*** *** *** ***
A week before I quit I had to answer a call at the office.
I almost sprang up from my seat in respect when he revealed his identity over the phone. A bigwig in Malayalam literature. A critic. I used to go to his home with my father. But the celebrity never took notice of me when he discussed (He taught my father long ago) life and literature with my father. I was hardly offended as I was just a knat that wandered into his illustrious world of writing.
“Sir, no senior journalists are at the office now. Do you want to leave any message for them?” I asked. My voice trembled with respect.
“No need. May I know who you are? Oh, a trainee? What is your name? Manu? Tell me about yourself. How do you like this profession?”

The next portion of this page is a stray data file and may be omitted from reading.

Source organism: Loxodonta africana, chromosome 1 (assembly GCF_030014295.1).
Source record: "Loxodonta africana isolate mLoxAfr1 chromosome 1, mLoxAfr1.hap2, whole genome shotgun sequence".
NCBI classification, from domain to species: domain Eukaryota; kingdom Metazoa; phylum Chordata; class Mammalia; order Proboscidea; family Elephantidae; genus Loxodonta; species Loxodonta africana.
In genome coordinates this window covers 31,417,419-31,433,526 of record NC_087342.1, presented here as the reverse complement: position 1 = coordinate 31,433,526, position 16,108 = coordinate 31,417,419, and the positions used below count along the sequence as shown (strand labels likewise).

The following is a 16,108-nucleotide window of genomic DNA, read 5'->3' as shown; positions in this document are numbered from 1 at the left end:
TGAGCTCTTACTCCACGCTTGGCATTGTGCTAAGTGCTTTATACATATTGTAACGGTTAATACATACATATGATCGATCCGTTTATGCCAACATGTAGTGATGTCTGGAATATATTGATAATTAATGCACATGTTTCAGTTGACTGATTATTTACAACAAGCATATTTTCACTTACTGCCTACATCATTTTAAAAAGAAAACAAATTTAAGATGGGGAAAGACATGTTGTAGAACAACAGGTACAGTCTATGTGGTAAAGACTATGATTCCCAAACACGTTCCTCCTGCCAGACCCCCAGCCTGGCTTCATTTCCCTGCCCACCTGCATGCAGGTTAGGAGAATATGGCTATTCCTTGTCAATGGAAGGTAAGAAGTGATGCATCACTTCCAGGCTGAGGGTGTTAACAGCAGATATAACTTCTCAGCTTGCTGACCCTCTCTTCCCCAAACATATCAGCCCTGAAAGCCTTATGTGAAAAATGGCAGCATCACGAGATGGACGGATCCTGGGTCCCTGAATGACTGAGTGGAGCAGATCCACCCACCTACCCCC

This man could talk to me!
The chat went on for almost an hour; the topic was surprisingly ME; my world and my outlooks.
He probed my likes and dislikes, laughed at my silly jokes, advised me in my career, quoting the few poems he had written at intervals. He said he liked the way I talked; he invited me to his home to have more detailed chat on my future. He could give me more advices, he claimed.
Alas, the excitement of talking to him did not last. I learned to my dismay that he played the same cards with other journalists too. Told them he liked their talking too. Invited them to his home. He could be great elsewhere, but his fame stopped at the gates of the newspaper office; he was known here for his nuisance element. His calls to the office were to keep stoking the fire of his fame. What did he gain? His name cropped up in the paper wherever there was a need to include a cultural leader’s response.